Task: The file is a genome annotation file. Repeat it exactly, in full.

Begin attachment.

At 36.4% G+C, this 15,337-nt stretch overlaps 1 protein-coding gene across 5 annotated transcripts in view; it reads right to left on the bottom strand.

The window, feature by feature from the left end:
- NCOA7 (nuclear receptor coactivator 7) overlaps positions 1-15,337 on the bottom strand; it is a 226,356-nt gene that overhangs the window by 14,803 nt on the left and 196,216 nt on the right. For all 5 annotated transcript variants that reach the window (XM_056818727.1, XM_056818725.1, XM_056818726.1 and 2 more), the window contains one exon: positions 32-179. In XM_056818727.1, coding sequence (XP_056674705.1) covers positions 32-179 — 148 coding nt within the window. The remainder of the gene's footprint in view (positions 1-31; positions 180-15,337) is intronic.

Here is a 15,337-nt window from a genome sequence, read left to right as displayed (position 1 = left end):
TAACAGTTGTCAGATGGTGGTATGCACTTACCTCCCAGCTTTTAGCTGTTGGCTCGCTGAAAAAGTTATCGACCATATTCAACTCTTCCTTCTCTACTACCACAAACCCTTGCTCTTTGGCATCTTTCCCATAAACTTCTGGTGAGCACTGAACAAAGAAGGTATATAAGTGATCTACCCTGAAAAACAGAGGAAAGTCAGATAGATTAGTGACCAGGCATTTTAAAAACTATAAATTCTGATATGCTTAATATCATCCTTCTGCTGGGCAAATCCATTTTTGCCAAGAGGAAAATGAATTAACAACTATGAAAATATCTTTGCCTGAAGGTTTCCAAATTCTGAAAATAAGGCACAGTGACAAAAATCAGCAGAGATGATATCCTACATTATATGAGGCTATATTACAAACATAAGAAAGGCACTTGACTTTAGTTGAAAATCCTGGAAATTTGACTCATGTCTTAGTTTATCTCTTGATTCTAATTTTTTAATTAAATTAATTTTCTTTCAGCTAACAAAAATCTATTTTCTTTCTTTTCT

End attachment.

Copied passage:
At 36.4% G+C, this 15,337-nt stretch overlaps 1 protein-coding gene across 5 annotated transcripts in view; it reads right to left on the bottom strand.

The window, feature by feature from the left end:
- NCOA7 (nuclear receptor coactivator 7) overlaps positions 1-15,337 on the bottom strand; it is a 226,356-nt gene that overhangs the window by 14,803 nt on the left and 196,216 nt on the right. For all 5 annotated transcript variants that reach the window (XM_056818727.1, XM_056818725.1, XM_056818726.1 and 2 more), the window contains one exon: positions 32-179. In XM_056818727.1, coding sequence (XP_056674705.1) covers positions 32-179 — 148 coding nt within the window. The remainder of the gene's footprint in view (positions 1-31; positions 180-15,337) is intronic.

Here is a 15,337-nt window from a genome sequence, read left to right as displayed (position 1 = left end):
TAACAGTTGTCAGATGGTGGTATGCACTTACCTCCCAGCTTTTAGCTGTTGGCTCGCTGAAAAAGTTATCGACCATATTCAACTCTTCCTTCTCTACTACCACAAACCCTTGCTCTTTGGCATCTTTCCCATAAACTTCTGGTGAGCACTGAACAAAGAAGGTATATAAGTGATCTACCCTGAAAAACAGAGGAAAGTCAGATAGATTAGTGACCAGGCATTTTAAAAACTATAAATTCTGATATGCTTAATATCATCCTTCTGCTGGGCAAATCCATTTTTGCCAAGAGGAAAATGAATTAACAACTATGAAAATATCTTTGCCTGAAGGTTTCCAAATTCTGAAAATAAGGCACAGTGACAAAAATCAGCAGAGATGATATCCTACATTATATGAGGCTATATTACAAACATAAGAAAGGCACTTGACTTTAGTTGAAAATCCTGGAAATTTGACTCATGTCTTAGTTTATCTCTTGATTCTAATTTTTTAATTAAATTAATTTTCTTTCAGCTAACAAAAATCTATTTTCTTTCTTTTCT